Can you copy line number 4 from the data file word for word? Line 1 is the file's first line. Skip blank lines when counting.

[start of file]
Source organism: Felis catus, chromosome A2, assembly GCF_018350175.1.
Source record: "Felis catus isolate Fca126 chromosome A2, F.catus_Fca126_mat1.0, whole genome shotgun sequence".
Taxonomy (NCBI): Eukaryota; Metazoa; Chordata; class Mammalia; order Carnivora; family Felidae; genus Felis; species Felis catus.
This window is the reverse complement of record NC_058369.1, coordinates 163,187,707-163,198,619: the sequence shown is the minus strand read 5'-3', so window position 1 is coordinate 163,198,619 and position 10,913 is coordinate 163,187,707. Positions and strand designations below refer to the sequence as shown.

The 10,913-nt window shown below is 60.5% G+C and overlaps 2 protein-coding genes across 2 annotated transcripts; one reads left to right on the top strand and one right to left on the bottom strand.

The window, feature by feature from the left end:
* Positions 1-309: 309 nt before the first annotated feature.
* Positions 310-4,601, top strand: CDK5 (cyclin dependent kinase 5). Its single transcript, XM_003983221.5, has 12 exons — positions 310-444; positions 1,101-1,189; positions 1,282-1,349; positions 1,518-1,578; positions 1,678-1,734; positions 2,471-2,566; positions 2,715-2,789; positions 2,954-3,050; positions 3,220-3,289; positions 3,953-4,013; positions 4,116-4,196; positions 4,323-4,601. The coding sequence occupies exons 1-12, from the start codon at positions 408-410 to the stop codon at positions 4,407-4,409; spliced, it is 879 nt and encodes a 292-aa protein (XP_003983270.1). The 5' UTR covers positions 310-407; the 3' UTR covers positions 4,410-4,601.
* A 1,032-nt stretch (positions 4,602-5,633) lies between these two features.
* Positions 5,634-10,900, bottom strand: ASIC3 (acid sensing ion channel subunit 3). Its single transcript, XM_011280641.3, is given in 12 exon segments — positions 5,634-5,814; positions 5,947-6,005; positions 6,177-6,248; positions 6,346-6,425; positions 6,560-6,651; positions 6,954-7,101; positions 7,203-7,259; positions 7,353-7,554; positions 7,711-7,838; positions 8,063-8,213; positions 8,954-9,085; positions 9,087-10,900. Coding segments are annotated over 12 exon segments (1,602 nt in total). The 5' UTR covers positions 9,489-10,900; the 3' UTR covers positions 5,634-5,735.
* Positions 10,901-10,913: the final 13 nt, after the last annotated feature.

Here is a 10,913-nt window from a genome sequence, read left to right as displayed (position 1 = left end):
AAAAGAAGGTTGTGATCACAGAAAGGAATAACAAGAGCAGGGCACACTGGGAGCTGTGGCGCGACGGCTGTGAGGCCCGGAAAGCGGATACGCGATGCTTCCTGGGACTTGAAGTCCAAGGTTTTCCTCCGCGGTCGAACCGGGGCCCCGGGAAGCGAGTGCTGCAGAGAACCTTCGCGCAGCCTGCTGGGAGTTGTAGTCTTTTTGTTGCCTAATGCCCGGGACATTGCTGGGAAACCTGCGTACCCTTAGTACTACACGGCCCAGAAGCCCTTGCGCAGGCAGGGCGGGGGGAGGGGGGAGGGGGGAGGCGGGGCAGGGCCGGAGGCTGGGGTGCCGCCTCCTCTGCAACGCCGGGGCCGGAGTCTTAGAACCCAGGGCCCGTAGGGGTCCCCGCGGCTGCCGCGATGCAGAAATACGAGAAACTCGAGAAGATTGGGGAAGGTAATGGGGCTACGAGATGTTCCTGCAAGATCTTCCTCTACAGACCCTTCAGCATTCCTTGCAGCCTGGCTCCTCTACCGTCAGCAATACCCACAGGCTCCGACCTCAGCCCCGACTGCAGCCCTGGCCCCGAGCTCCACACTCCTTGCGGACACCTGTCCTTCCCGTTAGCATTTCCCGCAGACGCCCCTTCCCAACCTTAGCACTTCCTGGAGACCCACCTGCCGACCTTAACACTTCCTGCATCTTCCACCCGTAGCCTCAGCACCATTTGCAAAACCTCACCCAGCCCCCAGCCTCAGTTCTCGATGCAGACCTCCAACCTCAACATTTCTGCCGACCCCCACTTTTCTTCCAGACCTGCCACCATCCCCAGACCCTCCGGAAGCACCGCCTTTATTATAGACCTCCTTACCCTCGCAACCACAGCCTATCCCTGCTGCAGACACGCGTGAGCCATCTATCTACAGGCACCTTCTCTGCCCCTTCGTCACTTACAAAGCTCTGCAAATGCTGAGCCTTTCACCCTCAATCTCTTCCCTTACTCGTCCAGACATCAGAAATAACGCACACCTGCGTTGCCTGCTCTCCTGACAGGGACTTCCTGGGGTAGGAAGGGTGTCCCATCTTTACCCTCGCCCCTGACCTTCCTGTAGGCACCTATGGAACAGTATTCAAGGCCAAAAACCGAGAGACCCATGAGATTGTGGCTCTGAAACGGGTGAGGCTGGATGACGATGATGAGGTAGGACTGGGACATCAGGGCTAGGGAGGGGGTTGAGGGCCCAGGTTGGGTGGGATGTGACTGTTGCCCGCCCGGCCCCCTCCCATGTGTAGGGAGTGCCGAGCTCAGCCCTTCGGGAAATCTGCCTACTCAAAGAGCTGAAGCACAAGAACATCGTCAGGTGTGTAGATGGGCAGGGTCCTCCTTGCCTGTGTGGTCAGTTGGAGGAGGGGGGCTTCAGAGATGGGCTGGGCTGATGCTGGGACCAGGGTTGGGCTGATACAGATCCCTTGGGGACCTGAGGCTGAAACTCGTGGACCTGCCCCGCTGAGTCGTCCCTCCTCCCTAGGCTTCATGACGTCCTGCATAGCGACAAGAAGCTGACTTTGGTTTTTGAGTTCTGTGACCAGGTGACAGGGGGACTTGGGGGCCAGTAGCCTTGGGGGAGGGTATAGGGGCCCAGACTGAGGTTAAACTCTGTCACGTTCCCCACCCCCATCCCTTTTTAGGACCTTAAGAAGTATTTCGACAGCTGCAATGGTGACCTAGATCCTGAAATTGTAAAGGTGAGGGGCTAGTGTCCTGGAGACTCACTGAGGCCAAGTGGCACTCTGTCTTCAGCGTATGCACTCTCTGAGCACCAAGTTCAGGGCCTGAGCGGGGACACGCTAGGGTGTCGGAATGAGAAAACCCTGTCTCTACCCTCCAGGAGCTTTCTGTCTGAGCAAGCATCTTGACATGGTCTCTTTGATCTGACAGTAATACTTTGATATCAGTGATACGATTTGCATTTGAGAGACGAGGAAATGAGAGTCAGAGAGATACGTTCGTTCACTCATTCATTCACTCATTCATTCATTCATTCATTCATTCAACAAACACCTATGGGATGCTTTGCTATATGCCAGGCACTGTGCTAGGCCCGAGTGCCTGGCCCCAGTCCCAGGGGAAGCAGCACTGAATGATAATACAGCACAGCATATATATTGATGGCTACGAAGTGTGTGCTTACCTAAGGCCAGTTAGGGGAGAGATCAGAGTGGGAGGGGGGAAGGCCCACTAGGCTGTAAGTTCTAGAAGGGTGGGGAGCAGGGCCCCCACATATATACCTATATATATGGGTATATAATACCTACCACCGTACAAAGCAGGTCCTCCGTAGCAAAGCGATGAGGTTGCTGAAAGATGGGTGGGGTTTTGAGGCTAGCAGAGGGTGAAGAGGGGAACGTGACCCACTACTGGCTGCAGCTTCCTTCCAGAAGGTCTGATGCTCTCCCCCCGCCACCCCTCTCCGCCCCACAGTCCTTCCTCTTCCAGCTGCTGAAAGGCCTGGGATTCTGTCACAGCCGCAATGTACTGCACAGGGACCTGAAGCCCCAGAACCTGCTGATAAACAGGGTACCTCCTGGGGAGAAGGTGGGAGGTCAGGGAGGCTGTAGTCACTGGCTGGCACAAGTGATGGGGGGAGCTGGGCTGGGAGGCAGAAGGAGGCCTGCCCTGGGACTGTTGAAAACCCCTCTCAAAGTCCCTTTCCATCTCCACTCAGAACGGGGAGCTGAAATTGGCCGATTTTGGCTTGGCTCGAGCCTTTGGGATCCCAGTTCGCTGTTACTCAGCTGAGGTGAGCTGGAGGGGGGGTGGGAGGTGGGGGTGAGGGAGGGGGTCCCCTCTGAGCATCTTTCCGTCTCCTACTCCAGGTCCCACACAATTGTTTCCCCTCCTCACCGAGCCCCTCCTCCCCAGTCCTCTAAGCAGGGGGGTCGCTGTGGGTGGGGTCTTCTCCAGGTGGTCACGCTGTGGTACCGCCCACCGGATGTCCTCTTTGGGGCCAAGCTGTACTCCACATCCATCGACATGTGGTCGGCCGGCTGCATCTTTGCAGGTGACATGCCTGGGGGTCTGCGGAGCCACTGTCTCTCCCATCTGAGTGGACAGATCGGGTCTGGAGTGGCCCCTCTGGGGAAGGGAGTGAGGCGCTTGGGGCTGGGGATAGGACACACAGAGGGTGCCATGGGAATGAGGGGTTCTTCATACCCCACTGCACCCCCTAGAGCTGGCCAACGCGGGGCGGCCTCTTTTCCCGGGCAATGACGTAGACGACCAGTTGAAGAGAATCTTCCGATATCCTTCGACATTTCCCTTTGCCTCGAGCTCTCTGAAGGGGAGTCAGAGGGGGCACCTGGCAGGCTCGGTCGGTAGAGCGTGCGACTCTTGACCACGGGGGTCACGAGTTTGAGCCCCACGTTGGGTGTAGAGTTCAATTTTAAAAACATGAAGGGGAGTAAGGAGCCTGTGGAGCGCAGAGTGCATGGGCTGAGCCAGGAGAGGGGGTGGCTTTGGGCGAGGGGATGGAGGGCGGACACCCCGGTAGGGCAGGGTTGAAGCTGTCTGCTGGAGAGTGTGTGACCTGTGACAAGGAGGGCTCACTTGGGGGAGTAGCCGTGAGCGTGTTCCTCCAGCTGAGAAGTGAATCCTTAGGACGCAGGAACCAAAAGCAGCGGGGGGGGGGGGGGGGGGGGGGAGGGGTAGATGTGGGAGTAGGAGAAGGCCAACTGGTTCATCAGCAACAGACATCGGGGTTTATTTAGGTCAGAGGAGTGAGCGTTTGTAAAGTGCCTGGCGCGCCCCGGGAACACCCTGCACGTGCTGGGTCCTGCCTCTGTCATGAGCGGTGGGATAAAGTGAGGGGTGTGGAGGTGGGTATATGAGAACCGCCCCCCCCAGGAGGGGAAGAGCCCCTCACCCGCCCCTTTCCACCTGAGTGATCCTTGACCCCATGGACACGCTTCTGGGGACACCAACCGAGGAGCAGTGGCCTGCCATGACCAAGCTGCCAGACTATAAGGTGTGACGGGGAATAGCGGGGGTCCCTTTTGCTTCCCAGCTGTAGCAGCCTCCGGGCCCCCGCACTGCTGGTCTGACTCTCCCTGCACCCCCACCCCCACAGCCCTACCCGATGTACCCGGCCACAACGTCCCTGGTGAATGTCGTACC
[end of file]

This window is the reverse complement of record NC_058369.1, coordinates 163,187,707-163,198,619: the sequence shown is the minus strand read 5'-3', so window position 1 is coordinate 163,198,619 and position 10,913 is coordinate 163,187,707. Positions and strand designations below refer to the sequence as shown.